World of Tanks itself seems to have been the impetus for a renewed public interest in the history of US tank development, with likely millions of people becoming aware of many of these experimental heavy tanks through the game. However the opportunities to learn more about them were limited due to the scarcity and cost of used copies of Firepower. Copies were hoarded like manuscripts at a monastery during the dark ages of tank ignorance, with possession of one being a matter of pride as an indicator of being a serious tank enthusiast. It seems perhaps fitting, then, that we can help repay the service that Mr Hunnicutt gave us at Wargaming with Firepower by helping make Firepower more accessible to those people who want to learn more about the real-world history of the vehicles. After all, the more people who know the real history, the better.”
Stars and Stripes has posted an article on German made Leopard 2 tanks in service with Turkey being destroyed in the fight against Islamic State militants in Syria.
KAISERSLAUTERN, Germany — The reputation of Germany’s vaunted Leopard 2 tank, which forms the mainstay of NATO’s armored forces, has taken a pounding in battles with Islamic State militants in Syria.
At least 10 of the 60-ton main battle tanks have been destroyed during a Turkish attempt to recapture the strategically important northern town of al-Bab, located just 15 miles south of the Turkish border, media reports have said.
The Turks have deployed several thousand soldiers in the operation, which began in September. But despite airstrikes by Russian warplanes in support of the advancing troops, they have been unable to take the town in the face of determined opposition.
Several dozen Turkish soldiers and local allies have died in the combat. Germany’s Die Welt newspaper said at least 10 Leopard 2s were destroyed and many others damaged in street fighting on the outskirts of al-Bab. The rebels are said to have used both U.S.-made TOW and Russian Kornet anti-tank missiles in attacks on the tanks.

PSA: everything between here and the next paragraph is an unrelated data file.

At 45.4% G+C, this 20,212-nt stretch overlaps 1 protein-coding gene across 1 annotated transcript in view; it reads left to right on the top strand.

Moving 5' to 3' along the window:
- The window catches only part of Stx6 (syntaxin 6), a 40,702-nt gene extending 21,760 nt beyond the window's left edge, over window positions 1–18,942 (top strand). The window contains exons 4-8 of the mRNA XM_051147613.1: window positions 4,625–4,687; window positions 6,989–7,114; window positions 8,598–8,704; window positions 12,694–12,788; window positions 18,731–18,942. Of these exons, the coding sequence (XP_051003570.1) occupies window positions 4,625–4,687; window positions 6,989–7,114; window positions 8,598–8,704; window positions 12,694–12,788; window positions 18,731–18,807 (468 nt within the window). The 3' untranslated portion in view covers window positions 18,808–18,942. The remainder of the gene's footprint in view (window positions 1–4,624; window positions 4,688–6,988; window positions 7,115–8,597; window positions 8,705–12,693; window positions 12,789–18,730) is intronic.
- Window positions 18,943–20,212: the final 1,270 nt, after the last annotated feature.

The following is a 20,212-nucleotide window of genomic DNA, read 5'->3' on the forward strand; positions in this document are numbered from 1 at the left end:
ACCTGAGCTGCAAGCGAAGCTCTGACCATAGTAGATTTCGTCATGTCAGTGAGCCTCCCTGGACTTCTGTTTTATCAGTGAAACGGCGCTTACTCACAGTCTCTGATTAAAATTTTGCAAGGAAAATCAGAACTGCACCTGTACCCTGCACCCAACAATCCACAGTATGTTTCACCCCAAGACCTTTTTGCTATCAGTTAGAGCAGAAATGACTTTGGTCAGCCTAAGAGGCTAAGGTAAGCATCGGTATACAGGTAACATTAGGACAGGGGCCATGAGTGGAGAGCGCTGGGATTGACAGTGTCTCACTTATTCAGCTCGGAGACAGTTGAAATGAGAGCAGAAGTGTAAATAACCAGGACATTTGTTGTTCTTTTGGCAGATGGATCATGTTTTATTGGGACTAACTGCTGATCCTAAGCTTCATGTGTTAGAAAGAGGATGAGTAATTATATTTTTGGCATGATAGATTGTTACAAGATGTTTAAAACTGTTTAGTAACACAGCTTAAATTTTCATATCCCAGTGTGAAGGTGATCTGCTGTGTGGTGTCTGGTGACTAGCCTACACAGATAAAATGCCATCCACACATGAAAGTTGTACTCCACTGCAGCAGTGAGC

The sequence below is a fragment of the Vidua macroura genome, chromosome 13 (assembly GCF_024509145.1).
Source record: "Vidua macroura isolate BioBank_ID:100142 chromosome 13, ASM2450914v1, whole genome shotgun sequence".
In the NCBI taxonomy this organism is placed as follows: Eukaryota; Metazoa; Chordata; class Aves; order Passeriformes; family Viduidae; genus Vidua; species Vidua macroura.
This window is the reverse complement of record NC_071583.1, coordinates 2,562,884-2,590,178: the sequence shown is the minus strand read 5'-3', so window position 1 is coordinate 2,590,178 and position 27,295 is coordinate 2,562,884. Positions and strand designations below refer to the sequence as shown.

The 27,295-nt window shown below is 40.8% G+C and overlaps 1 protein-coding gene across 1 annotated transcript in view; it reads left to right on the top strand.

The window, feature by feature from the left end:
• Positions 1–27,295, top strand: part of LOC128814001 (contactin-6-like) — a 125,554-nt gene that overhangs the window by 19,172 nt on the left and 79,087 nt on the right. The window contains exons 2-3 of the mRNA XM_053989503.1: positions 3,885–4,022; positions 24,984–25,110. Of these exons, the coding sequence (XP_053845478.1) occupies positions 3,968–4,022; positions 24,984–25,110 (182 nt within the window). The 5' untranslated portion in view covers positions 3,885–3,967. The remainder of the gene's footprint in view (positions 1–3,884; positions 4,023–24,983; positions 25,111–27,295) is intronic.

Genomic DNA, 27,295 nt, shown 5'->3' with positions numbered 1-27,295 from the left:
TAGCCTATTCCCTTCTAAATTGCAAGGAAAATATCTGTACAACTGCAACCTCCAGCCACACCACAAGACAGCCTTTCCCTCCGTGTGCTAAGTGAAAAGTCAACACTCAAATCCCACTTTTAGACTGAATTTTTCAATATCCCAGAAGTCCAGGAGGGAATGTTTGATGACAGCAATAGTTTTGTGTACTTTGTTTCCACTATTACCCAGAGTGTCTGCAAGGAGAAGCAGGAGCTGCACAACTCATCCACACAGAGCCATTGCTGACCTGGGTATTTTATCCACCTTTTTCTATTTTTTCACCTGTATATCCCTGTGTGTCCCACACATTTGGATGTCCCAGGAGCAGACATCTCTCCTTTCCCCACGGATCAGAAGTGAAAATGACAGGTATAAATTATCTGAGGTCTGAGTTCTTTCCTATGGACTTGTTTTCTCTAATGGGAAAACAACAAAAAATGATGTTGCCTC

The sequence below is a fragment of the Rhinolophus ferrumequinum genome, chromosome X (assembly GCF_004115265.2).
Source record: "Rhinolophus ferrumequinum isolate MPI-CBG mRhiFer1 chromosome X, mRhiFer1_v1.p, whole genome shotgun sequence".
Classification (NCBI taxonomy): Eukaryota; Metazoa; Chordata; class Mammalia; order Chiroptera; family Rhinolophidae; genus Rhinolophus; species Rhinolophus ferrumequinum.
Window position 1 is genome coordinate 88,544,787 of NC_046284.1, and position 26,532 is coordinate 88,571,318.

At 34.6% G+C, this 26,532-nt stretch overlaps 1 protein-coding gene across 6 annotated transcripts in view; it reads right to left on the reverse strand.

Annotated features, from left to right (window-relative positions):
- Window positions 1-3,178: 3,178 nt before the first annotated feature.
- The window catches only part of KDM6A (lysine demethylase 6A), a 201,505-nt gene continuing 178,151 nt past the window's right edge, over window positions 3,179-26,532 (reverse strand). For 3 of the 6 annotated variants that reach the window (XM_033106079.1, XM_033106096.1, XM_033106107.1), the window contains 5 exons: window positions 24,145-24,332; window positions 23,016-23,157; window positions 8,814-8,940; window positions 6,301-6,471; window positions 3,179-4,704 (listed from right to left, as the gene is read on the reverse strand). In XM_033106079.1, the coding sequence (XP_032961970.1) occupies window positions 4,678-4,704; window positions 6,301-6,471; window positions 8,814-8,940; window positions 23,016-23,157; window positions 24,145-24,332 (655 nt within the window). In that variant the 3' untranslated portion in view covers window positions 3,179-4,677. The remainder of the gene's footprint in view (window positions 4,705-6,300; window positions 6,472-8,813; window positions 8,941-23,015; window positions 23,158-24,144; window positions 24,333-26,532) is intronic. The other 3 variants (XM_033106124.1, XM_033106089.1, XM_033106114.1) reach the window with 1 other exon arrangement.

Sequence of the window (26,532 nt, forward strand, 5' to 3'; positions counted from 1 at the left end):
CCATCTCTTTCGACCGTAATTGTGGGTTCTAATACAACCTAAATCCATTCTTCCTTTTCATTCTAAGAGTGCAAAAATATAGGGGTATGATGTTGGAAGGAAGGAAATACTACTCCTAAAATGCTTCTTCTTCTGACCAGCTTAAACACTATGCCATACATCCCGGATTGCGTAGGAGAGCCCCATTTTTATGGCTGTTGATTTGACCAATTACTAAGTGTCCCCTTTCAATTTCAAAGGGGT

Read the full article at Stars and Stripes.
From Overlord’s Blog comes this post recounting an action from 1942 by some Royal Engineers versus Axis tanks in North Africa.
In late November 1942 , twenty sappers of the 1st Parachute Squadron, Royal Engineers were picking their way across the Tunisian landscape. Overhead a bright moon bore down, and the peaceful night sky was frosted with stars. Their mission was to emplace mines and set up an anti-armour ambush on a road. This road led to an harbour area with a large number of Axis forces, including tanks. Once these forces were in place two companies of Para’s, covered by a section of three inch mortars and supported by some ex Vichy Senegalese infantry whom had decided to join up with the Paras, would launch a frontal assault on the Axis position. The harbour was on the slopes of a place called Gue Hill.It was similar to an ambush launched about a week earlier. They had convinced the German forces near Béja that the Paratroop force was actually three times its size, by the simple expedient of marching through the town three times, but switching headgear each time. The Para’s had moved to Mateur where they got word of a large German convoy protected by armoured cars that had moved past. So they mined the road and when the convoy returned they attacked with Gammon bombs and small arms. This resulted in several captured German armoured cars and quite a haul of POW’s.
From the Haslemere Herald comes this article about the papers of a British WWI tank commander that were recently published.
THE papers of a Somme tank commander who married his sweetheart in Farnham before fighting on the Western Front have been published for the first time by the National Army Museum.
Major Allen Holford-Walker, originally from Essex, married Joan Barrington Moody in Farnham soon after the outbreak of war in 1914.
As a tank commander on the Somme, serving with The Argyll and Sutherland Highlanders in honour of his mother’s Scottish heritage, he later fought in both the Battle of Flers-Courcelette and the Battle of Ancre in late 1916.
His papers, which include photos, diaries and letters, give a first-hand account of the earliest days of tank warfare, as the British struggled to make the most of their new weapon.